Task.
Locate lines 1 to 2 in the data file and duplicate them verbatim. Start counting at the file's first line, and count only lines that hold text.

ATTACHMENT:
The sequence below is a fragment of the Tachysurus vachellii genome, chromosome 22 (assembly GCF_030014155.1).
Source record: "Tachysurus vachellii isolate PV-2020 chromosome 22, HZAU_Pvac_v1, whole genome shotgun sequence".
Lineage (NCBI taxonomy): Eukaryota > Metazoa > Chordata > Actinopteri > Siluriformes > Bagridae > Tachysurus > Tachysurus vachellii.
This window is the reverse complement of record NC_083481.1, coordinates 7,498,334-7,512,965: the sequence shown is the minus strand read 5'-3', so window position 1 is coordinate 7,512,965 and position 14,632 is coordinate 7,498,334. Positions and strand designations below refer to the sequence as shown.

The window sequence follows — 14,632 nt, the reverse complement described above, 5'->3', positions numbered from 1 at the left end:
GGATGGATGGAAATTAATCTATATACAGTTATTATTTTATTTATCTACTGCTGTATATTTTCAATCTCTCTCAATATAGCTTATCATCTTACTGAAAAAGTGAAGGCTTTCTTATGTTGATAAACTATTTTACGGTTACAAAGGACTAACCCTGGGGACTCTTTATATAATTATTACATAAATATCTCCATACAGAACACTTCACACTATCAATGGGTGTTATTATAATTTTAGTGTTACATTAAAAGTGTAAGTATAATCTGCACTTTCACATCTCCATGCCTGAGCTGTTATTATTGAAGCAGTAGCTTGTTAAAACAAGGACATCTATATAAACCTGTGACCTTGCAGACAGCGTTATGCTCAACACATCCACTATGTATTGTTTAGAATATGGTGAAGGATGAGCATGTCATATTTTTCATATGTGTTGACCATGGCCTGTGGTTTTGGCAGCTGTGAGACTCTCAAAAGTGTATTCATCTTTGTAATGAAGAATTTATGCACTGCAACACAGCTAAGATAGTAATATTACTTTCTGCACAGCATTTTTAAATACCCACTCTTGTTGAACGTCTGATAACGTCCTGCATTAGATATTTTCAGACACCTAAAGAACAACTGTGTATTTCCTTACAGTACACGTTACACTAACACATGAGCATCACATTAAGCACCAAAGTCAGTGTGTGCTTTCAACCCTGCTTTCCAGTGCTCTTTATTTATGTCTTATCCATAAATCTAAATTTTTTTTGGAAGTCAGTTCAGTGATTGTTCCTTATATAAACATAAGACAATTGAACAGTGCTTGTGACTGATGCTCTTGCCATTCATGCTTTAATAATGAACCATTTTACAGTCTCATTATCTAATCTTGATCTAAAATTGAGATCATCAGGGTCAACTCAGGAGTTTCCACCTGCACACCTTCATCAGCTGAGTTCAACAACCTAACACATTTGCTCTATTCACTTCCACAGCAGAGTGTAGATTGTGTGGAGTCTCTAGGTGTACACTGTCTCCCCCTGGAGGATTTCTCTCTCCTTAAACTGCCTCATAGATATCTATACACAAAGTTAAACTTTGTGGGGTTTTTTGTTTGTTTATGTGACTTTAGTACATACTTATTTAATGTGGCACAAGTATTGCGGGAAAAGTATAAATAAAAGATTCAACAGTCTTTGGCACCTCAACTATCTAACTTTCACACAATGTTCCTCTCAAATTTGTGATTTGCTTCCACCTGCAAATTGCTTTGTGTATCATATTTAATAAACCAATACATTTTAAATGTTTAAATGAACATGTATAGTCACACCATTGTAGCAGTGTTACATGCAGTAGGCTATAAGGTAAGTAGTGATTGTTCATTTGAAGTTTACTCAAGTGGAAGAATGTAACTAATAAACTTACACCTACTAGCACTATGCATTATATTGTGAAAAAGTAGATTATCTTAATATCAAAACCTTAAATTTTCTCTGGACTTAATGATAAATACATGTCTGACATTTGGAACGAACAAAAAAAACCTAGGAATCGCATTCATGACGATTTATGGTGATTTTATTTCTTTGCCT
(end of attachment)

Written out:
The sequence below is a fragment of the Tachysurus vachellii genome, chromosome 22 (assembly GCF_030014155.1).
Source record: "Tachysurus vachellii isolate PV-2020 chromosome 22, HZAU_Pvac_v1, whole genome shotgun sequence".